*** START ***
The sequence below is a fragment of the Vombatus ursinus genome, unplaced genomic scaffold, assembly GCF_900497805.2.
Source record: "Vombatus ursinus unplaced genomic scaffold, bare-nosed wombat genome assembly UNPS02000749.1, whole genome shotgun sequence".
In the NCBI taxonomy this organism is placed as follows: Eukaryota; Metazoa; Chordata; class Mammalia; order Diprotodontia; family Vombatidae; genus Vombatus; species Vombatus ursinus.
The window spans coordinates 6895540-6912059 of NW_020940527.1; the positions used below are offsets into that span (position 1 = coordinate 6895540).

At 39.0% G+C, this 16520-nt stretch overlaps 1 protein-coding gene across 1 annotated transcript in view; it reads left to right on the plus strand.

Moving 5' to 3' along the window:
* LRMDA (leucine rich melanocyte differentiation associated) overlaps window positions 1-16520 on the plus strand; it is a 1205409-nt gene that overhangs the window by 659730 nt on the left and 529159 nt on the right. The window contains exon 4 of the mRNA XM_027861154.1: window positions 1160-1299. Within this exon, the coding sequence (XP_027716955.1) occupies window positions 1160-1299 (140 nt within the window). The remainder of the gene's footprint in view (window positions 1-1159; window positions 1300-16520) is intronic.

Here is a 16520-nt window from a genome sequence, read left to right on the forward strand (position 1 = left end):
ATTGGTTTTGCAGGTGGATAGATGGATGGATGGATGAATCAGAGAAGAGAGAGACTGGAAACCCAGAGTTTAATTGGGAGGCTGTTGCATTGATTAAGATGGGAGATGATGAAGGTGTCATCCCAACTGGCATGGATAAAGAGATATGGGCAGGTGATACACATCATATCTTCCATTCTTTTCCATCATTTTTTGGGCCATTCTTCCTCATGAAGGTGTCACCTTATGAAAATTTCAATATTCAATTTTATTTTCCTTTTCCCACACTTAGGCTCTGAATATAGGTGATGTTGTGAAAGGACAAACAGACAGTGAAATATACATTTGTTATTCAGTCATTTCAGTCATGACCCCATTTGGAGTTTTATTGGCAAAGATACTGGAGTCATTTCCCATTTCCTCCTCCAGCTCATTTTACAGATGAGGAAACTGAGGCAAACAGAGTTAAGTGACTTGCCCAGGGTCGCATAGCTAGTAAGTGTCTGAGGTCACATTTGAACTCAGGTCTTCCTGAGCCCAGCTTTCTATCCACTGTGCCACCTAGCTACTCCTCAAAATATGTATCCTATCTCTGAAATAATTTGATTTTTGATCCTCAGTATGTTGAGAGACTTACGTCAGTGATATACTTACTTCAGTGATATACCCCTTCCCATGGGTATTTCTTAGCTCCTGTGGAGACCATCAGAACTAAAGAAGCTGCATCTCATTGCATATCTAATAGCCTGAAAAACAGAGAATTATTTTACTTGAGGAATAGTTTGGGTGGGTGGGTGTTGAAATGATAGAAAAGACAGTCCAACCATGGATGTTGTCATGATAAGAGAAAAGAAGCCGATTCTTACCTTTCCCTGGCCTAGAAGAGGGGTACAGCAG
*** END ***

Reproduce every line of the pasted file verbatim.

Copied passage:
The sequence below is a fragment of the Vombatus ursinus genome, unplaced genomic scaffold, assembly GCF_900497805.2.
Source record: "Vombatus ursinus unplaced genomic scaffold, bare-nosed wombat genome assembly UNPS02000749.1, whole genome shotgun sequence".
In the NCBI taxonomy this organism is placed as follows: Eukaryota; Metazoa; Chordata; class Mammalia; order Diprotodontia; family Vombatidae; genus Vombatus; species Vombatus ursinus.
The window spans coordinates 6895540-6912059 of NW_020940527.1; the positions used below are offsets into that span (position 1 = coordinate 6895540).

At 39.0% G+C, this 16520-nt stretch overlaps 1 protein-coding gene across 1 annotated transcript in view; it reads left to right on the plus strand.

Moving 5' to 3' along the window:
* LRMDA (leucine rich melanocyte differentiation associated) overlaps window positions 1-16520 on the plus strand; it is a 1205409-nt gene that overhangs the window by 659730 nt on the left and 529159 nt on the right. The window contains exon 4 of the mRNA XM_027861154.1: window positions 1160-1299. Within this exon, the coding sequence (XP_027716955.1) occupies window positions 1160-1299 (140 nt within the window). The remainder of the gene's footprint in view (window positions 1-1159; window positions 1300-16520) is intronic.

Here is a 16520-nt window from a genome sequence, read left to right on the forward strand (position 1 = left end):
ATTGGTTTTGCAGGTGGATAGATGGATGGATGGATGAATCAGAGAAGAGAGAGACTGGAAACCCAGAGTTTAATTGGGAGGCTGTTGCATTGATTAAGATGGGAGATGATGAAGGTGTCATCCCAACTGGCATGGATAAAGAGATATGGGCAGGTGATACACATCATATCTTCCATTCTTTTCCATCATTTTTTGGGCCATTCTTCCTCATGAAGGTGTCACCTTATGAAAATTTCAATATTCAATTTTATTTTCCTTTTCCCACACTTAGGCTCTGAATATAGGTGATGTTGTGAAAGGACAAACAGACAGTGAAATATACATTTGTTATTCAGTCATTTCAGTCATGACCCCATTTGGAGTTTTATTGGCAAAGATACTGGAGTCATTTCCCATTTCCTCCTCCAGCTCATTTTACAGATGAGGAAACTGAGGCAAACAGAGTTAAGTGACTTGCCCAGGGTCGCATAGCTAGTAAGTGTCTGAGGTCACATTTGAACTCAGGTCTTCCTGAGCCCAGCTTTCTATCCACTGTGCCACCTAGCTACTCCTCAAAATATGTATCCTATCTCTGAAATAATTTGATTTTTGATCCTCAGTATGTTGAGAGACTTACGTCAGTGATATACTTACTTCAGTGATATACCCCTTCCCATGGGTATTTCTTAGCTCCTGTGGAGACCATCAGAACTAAAGAAGCTGCATCTCATTGCATATCTAATAGCCTGAAAAACAGAGAATTATTTTACTTGAGGAATAGTTTGGGTGGGTGGGTGTTGAAATGATAGAAAAGACAGTCCAACCATGGATGTTGTCATGATAAGAGAAAAGAAGCCGATTCTTACCTTTCCCTGGCCTAGAAGAGGGGTACAGCAG